Dinesh Allam (left) and Tim Gattie talk with a construction management class at Arizona State University.
One of our core values was on display during the spring semester at Arizona State University. Nine of our employee-owners served the community and industry by teaching their specialties to graduate students.
“I knew professors at ASU from when I graduated in 2015,” Project Engineer Dinesh Allam said. “We stayed in contact and that led to this opportunity.”
Southwest Building Division employees Jonathan Randall, Curtis Smith and Garren Echols taught construction management students about early stage project planning and conceptual estimating using D-Profiler. Kristen Bejarano, also from Southwest Building, and Jesse McDonald from our Industrial Division presented a lecture on Project Controls, including delay analysis, cost control and schedule management. Two employees from our Concrete Division, Michael Fyffe and Jeremy Jafferis, taught estimating covering the quantity takeoff process using 3D models and developing pricing using production rates.
Tim Gattie from our Transportation Group and Dinesh, a Concrete Division employee, talked about an upcoming trend, data analytics in construction. The lesson won’t be forgotten. The department chair wants to incorporate the topic into course curriculum.
Dinesh said he and his Sundt co-workers would be returning to ASU classes. There’s still much more knowledge to pass along.
“Sundt’s ASU alumni are very involved with the program,” he said.
Heavy Machinery Operator Jesse De Haro has been with Sundt for more than 10 years, working on projects across the Southwest.
Last year, Jesse became one of dozens of Sundt craft professionals to earn NCCER-Plus Certification. The assessment is broken into two parts. Knowledge verification is a written test that assesses the employee’s knowledge of a subject matter within an area of expertise, such as pipefitting, industrial concrete or ironworking. The second part is the performance verification, a hands-on demonstration that measures the employee’s ability to perform skills in a particular area of expertise. Craft professionals carry the certification throughout their careers.
My dad connected me with the company and I really got close to a lot of guys. I felt like they were family. I still feel that way.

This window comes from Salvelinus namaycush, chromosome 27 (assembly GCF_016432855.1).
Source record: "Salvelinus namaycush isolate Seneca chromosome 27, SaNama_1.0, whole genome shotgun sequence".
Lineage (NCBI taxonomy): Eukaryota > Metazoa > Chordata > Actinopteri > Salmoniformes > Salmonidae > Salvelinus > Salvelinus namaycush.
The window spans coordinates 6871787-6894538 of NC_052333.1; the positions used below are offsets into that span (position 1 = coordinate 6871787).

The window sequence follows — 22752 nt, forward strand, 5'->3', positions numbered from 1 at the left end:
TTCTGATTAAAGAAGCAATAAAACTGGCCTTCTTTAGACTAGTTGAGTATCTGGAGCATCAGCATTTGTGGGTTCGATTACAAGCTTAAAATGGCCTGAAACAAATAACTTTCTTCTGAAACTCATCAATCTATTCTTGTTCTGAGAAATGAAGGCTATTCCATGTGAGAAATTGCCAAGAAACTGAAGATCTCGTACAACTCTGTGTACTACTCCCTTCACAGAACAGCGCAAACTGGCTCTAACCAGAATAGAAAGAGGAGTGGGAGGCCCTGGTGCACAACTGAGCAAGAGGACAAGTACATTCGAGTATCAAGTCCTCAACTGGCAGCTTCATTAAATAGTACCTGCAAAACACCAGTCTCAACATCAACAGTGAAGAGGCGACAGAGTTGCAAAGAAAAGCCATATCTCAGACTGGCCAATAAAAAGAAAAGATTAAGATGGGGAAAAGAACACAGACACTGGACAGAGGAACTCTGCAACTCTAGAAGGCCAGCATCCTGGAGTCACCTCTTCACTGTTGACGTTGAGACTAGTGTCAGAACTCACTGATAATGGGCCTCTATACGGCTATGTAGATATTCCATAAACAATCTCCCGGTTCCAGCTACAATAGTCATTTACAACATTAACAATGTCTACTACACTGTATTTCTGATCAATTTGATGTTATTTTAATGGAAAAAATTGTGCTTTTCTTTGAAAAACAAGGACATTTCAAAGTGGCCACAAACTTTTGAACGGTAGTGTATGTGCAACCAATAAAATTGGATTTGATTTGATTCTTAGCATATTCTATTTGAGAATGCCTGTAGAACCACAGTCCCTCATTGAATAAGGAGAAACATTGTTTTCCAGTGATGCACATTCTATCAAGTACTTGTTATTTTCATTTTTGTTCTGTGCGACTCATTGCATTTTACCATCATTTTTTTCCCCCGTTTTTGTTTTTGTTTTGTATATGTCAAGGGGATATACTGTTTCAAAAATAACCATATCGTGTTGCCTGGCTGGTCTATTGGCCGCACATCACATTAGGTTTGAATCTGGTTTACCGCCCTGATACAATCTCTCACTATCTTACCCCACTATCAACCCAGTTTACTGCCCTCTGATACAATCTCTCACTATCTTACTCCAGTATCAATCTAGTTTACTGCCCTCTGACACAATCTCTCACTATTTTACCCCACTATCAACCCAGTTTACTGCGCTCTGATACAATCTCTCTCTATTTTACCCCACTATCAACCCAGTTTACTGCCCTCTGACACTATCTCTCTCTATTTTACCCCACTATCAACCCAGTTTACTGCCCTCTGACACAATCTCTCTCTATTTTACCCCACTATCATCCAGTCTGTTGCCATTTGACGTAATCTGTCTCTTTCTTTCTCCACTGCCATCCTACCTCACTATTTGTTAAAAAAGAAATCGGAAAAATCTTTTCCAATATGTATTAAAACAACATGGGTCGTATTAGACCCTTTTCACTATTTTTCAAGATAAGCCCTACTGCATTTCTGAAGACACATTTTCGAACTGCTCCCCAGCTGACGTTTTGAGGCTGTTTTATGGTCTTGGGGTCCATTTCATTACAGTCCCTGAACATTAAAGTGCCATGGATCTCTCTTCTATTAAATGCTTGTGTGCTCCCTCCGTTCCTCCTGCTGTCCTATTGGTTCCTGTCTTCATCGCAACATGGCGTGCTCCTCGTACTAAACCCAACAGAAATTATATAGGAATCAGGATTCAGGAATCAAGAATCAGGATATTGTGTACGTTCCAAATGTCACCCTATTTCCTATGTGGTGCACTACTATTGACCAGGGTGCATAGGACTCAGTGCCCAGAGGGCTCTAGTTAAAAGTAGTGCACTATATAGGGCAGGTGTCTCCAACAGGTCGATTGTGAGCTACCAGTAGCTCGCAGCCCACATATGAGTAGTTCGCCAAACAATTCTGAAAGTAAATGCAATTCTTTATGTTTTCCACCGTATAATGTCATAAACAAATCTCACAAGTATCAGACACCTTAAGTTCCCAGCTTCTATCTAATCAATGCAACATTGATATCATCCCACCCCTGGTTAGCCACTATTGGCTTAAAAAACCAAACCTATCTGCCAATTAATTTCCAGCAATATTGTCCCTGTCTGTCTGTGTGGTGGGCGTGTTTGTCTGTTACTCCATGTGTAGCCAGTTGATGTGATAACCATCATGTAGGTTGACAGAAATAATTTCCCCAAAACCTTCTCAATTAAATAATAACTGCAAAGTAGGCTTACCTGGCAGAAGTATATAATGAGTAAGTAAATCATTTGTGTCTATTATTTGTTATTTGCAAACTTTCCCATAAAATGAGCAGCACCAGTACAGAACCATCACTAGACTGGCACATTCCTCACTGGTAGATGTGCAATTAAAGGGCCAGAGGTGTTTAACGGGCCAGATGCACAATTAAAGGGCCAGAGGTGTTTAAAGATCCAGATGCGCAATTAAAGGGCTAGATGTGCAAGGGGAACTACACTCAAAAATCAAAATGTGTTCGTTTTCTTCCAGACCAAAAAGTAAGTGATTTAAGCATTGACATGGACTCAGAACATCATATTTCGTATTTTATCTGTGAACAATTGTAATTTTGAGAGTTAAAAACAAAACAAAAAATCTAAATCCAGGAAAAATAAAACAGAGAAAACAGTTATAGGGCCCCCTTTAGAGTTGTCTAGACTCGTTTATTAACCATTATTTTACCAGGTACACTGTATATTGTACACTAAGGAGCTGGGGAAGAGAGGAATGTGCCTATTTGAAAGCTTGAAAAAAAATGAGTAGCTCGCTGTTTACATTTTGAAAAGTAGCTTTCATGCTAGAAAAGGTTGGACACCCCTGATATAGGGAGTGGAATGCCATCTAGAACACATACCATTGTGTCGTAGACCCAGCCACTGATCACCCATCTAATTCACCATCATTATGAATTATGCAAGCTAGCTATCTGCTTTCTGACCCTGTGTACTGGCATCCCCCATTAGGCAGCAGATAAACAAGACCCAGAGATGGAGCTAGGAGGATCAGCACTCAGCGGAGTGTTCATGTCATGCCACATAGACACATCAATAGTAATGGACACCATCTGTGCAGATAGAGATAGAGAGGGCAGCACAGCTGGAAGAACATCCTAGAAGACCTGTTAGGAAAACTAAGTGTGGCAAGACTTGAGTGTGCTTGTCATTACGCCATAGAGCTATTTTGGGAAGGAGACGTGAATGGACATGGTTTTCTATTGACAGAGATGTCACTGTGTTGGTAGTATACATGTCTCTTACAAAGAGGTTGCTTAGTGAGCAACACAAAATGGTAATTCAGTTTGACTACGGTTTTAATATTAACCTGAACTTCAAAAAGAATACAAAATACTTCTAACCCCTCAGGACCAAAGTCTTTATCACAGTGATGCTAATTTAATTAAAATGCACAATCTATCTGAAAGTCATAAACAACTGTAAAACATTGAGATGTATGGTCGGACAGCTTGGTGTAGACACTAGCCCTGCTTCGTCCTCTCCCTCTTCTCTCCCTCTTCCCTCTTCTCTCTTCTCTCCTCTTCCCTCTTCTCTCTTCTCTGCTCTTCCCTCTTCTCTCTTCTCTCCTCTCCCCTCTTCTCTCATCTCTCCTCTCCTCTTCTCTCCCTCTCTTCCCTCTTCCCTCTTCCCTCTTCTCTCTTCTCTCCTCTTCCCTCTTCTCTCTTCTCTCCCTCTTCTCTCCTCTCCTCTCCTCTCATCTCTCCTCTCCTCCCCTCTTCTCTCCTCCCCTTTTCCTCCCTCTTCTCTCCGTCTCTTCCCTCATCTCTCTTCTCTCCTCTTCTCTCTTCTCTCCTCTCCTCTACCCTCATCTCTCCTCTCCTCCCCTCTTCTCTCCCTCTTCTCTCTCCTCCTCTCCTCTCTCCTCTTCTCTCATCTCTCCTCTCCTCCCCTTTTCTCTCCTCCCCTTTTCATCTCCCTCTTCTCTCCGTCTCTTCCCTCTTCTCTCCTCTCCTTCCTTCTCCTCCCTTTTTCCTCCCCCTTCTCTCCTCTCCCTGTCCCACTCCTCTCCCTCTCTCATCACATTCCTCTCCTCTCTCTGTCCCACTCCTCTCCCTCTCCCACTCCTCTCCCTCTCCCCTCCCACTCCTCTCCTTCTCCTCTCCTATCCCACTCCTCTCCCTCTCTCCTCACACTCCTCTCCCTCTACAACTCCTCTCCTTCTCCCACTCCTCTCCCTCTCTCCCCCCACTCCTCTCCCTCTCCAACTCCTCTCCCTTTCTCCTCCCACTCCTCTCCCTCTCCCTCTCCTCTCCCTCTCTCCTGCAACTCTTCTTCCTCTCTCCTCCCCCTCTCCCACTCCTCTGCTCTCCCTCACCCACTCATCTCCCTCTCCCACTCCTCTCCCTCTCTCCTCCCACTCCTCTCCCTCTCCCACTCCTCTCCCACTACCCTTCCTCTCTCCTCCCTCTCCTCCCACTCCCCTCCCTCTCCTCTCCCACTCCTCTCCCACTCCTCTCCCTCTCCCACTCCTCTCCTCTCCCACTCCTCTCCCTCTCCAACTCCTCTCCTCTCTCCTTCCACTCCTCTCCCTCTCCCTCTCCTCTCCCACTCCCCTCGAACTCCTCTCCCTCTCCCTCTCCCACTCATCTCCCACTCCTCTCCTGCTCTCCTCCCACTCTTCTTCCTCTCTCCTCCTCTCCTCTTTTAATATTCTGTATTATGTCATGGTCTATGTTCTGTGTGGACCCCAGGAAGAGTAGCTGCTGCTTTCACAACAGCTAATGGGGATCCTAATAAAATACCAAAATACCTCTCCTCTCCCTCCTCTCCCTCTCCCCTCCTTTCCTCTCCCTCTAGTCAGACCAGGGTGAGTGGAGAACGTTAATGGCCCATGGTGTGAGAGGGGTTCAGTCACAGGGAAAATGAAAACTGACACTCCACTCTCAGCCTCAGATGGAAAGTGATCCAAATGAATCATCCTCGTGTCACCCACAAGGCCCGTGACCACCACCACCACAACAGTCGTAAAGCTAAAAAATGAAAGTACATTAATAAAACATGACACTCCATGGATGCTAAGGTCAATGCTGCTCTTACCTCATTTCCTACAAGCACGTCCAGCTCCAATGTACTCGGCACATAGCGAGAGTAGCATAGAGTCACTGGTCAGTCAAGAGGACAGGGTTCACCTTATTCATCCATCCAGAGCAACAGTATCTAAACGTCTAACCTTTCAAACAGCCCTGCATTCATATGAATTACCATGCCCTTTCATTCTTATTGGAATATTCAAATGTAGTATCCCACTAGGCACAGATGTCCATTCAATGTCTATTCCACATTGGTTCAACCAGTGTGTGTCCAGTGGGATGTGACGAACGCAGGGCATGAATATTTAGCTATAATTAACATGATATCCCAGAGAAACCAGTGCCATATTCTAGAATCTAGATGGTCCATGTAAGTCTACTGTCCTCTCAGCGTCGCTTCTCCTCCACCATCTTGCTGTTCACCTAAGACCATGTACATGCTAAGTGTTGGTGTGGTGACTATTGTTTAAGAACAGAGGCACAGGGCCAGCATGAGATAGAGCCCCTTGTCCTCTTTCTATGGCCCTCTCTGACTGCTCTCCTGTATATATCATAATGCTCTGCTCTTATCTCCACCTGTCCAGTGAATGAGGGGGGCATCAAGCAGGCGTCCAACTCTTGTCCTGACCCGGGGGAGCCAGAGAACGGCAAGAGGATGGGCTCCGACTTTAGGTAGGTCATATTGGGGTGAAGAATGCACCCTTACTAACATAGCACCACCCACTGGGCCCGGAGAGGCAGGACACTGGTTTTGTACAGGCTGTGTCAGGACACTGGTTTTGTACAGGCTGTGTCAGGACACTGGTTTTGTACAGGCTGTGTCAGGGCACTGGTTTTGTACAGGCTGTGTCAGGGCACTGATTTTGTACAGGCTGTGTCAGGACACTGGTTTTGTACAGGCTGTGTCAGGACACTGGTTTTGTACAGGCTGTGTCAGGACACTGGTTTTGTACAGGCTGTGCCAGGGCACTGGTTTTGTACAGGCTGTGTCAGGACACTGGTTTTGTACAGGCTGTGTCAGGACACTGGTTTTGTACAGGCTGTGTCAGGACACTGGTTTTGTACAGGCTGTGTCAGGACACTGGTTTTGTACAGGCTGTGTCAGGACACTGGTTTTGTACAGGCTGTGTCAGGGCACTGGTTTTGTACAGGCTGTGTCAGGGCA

What has been your favorite project?
I’m kind of biased on that. My first job was the Fourth Avenue underpass. It couldn’t have been a better job as a 21-year-old. I got to work at home.
What’s the best part about your job?
Besides building cool things and saying I was a part of it, I like meeting good people when I go out of town. People who see this as a career. I’m open to teaching green guys who are willing to pick it up. I like to see people prosper and become part of the Sundt culture.
What are your hobbies?
I love to spend time with my young daughter. I collect DVDs and Blu-rays and try to work out when I’m not too tired.
Where do you get your best advice?
I turn to a lot of my superintendents … people I’ve worked for over time and built relationships with. They help me with work and personal things.
If you weren’t in the construction industry, what would you be doing?
Maybe a mechanic. It’s become more of a hobby. I really like what I do.
The team presented during the lessons learned segment of the conference, detailing how it worked with a fast-track schedule to construct the building in just 30 months. The efforts shaved two years off the schedule for the University of Arizona.
“You told a story that was moving and meaningful to conference attendees,” AIA Board Member and 2018 President Robert Miller said.
Time constraints on design resulted in only six months from the start of programming to shovels in the ground. Construction needed to start well before the design was finished, which meant no room for waste in the design and construction process.
Collaboration between the University and the design and construction teams was essential to maximize work hours. By pricing design concepts on an ongoing basis with an integrated team rather than waiting for a complete set of documents to identify overages all but eliminated re-design. Similarly, a rapid parametric model-based estimating effort allowed the design firm to adjust its model and see the costs of those changes in real time.
To keep pace, design decisions and assumptions were made early on and with limited information, requiring trust among all partners to work through and accept associated risk. Key trade partners were brought on early to help mitigate risks and reduce over-design and re-work.
The facility earned an Engineering News-Record Southwest Best Project Award. It’s part of the Phoenix Biomedical Campus, a city initiative bringing bioresearch and education to downtown. At build-out, the campus is anticipated to generate an annual economic impact of $2.1 billion.
Sundt Intern Amy White talks about her experience this summer at the Banner-UMC Tucson project and provides a behind-the-scenes look at the work being performed on the new hospital tower. Amy is a University of Arizona civil engineering student who’s on track to graduate next year.
BSPB is a 10-story facility where collaborative work in neurosciences, healthcare outcomes, cancer and medicine performed is expected to lead to groundbreaking discoveries with a direct impact on public health.
The San Jose State project is 10-story high-rise college housing that includes 850 beds, common study rooms, a multi-purpose lounge, learning center, recreation space and other support spaces. It was the first collaborative design-build in California State University history.